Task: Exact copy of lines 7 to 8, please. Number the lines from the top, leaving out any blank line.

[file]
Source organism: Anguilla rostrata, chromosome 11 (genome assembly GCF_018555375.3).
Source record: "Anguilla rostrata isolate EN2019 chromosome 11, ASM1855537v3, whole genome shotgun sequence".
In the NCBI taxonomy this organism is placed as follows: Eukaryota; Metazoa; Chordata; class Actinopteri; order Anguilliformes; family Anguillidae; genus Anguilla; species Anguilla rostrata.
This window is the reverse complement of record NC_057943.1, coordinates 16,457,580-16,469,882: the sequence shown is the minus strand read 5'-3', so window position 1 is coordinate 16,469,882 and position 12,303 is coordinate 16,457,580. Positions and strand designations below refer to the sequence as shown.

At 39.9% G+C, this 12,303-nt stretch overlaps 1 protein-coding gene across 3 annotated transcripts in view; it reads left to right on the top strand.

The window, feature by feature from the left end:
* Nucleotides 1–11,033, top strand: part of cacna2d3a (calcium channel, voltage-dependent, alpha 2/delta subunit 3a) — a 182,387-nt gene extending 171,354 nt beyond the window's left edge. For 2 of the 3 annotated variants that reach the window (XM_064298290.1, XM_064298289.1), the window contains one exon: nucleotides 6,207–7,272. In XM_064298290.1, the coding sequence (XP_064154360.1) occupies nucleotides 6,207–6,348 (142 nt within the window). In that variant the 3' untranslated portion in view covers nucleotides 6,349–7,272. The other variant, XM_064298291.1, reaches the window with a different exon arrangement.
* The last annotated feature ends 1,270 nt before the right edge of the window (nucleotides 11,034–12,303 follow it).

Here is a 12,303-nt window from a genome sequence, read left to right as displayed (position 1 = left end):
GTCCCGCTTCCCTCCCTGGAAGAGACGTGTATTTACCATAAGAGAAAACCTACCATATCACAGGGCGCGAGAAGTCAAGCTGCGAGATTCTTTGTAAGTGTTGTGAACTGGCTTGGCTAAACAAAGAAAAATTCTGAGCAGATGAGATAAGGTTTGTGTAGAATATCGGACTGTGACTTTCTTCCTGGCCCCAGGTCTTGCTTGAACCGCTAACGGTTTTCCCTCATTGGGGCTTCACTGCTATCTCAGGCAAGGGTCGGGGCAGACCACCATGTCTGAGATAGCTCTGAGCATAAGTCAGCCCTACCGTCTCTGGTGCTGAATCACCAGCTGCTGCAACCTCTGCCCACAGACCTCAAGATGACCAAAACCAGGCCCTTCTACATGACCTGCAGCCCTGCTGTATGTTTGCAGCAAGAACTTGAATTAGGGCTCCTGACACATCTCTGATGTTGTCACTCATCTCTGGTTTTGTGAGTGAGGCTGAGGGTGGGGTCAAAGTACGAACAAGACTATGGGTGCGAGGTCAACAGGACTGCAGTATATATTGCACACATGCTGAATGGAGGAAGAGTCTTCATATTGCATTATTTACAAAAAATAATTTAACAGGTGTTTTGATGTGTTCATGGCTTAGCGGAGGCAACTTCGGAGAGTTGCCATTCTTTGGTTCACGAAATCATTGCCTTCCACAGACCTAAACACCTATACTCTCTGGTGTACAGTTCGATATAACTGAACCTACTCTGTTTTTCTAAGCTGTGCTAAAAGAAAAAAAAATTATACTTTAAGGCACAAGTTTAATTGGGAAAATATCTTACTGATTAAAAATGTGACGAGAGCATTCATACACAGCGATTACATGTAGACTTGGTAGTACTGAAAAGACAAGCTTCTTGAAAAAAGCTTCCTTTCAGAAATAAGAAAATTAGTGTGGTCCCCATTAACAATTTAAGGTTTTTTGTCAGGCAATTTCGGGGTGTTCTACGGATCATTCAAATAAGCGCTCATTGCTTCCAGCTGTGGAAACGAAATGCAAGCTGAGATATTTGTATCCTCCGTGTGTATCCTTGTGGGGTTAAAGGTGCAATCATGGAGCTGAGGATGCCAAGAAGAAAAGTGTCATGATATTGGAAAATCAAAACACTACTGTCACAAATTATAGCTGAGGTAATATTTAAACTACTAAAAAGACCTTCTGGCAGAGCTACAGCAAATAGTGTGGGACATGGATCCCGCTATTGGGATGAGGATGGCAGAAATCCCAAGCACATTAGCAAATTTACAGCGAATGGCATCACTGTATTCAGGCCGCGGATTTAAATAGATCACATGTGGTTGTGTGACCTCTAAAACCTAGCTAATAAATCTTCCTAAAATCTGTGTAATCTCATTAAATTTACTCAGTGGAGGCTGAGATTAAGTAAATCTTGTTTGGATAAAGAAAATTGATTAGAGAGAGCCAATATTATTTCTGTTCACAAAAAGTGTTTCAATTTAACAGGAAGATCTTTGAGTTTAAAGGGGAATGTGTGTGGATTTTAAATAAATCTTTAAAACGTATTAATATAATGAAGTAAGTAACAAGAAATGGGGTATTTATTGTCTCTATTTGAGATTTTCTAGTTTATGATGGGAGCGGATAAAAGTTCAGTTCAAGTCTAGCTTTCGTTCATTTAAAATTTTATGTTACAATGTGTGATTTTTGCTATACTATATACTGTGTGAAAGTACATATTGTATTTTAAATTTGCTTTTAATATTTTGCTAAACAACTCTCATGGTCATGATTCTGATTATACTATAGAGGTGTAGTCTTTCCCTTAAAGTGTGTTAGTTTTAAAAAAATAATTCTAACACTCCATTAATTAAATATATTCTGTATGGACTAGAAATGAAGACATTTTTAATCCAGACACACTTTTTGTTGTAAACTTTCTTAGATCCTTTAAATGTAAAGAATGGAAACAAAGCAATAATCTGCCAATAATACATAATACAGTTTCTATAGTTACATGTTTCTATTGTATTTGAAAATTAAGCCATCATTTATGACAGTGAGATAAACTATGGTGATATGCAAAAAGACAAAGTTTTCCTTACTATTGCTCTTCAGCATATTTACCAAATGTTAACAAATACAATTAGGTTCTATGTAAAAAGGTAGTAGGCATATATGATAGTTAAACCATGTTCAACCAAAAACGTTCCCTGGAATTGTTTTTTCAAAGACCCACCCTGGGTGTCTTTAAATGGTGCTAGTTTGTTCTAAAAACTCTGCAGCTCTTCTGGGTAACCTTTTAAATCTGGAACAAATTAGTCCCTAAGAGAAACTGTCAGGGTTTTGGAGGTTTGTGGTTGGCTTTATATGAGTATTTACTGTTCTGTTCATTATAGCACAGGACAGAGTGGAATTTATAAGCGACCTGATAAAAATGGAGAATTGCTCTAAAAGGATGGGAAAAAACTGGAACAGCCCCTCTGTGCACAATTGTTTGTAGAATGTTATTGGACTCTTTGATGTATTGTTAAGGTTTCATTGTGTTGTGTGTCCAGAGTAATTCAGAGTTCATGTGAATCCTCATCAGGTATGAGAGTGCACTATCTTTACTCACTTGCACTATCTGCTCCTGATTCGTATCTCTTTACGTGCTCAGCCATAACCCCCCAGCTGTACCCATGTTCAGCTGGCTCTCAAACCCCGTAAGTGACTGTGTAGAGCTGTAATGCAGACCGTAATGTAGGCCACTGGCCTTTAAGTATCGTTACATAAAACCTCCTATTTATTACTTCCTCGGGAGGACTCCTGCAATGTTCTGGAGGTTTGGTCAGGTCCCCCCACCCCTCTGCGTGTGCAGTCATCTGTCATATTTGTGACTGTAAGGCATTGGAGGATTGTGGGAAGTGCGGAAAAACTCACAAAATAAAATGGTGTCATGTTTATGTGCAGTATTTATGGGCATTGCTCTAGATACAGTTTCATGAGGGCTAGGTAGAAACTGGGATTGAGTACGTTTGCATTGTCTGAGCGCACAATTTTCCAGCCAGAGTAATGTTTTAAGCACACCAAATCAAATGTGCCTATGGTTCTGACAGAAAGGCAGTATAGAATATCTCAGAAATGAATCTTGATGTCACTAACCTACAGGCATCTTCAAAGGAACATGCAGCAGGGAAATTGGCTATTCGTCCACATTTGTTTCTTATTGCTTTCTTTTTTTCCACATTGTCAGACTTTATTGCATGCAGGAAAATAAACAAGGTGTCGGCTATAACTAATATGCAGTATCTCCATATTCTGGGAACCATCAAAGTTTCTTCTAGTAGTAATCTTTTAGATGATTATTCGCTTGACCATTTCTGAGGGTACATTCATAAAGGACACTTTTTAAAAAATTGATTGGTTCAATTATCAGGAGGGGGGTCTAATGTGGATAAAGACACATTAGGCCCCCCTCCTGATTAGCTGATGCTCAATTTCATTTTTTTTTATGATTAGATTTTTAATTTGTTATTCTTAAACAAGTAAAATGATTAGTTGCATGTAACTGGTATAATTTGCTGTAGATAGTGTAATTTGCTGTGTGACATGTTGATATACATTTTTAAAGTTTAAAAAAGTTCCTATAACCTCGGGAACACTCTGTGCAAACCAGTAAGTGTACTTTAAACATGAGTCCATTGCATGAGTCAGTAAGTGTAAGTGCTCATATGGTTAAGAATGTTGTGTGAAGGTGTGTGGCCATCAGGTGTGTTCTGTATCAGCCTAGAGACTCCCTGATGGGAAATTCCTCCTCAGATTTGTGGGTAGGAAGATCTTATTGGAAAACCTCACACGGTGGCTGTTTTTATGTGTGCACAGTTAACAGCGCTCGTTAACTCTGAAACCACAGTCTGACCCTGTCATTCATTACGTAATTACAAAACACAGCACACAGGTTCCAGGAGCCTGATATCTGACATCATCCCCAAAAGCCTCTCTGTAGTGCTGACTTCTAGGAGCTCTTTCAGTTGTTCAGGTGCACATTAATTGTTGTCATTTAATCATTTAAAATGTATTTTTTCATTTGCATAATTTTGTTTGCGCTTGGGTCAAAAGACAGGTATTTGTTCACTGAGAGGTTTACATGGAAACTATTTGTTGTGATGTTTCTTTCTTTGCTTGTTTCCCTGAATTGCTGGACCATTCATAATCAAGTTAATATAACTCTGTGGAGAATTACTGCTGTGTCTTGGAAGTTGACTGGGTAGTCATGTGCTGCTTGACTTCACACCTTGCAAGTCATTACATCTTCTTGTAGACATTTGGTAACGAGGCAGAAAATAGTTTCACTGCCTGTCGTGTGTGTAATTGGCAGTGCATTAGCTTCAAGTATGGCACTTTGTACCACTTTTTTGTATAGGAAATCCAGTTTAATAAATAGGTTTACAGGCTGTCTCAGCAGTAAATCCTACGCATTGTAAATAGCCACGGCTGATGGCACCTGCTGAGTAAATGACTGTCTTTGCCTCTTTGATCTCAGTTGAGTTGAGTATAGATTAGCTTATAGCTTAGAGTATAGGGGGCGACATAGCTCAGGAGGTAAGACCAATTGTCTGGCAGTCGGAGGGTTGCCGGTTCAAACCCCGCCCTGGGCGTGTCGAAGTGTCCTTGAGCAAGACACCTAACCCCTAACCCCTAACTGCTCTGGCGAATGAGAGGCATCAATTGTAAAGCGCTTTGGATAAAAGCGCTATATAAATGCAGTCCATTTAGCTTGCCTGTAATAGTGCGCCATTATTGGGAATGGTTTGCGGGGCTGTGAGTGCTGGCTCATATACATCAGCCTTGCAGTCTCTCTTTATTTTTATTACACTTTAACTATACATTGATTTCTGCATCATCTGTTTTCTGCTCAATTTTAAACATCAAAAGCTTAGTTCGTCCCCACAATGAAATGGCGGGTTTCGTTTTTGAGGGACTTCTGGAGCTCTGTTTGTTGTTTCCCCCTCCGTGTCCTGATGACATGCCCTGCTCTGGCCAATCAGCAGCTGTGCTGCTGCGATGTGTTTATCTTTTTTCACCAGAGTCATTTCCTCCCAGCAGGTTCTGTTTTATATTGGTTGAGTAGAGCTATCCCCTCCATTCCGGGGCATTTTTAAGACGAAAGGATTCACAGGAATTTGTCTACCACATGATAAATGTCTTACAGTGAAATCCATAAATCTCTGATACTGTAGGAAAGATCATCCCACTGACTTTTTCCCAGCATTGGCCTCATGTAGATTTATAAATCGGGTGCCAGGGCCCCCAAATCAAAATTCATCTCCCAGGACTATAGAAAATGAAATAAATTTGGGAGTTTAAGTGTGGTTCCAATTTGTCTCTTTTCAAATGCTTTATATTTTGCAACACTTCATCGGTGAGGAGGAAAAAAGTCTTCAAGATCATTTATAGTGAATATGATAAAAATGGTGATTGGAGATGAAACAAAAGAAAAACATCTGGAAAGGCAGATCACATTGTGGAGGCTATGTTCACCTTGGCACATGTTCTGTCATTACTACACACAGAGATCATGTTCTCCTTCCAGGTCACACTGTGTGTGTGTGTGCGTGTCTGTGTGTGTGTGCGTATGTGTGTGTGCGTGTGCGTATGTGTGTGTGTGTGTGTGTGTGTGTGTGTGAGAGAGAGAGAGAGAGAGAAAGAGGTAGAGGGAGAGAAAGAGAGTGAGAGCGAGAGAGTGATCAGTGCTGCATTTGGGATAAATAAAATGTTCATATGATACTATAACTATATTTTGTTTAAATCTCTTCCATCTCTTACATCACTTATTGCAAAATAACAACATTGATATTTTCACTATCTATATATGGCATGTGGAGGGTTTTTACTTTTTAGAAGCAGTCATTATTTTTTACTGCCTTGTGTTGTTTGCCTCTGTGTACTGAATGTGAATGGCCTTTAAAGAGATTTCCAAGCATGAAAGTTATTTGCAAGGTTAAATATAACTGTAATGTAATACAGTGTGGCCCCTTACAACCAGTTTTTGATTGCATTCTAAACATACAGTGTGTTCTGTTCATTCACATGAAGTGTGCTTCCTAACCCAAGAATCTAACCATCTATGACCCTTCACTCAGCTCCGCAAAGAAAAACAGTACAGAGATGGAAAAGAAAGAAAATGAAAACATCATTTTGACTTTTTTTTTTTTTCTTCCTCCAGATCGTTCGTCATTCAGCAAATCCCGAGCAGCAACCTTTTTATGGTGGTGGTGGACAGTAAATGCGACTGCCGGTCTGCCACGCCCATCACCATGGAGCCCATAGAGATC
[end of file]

* Nucleotides 1–11,033, top strand: part of cacna2d3a (calcium channel, voltage-dependent, alpha 2/delta subunit 3a) — a 182,387-nt gene extending 171,354 nt beyond the window's left edge. For 2 of the 3 annotated variants that reach the window (XM_064298290.1, XM_064298289.1), the window contains one exon: nucleotides 6,207–7,272. In XM_064298290.1, the coding sequence (XP_064154360.1) occupies nucleotides 6,207–6,348 (142 nt within the window). In that variant the 3' untranslated portion in view covers nucleotides 6,349–7,272. The other variant, XM_064298291.1, reaches the window with a different exon arrangement.
* The last annotated feature ends 1,270 nt before the right edge of the window (nucleotides 11,034–12,303 follow it).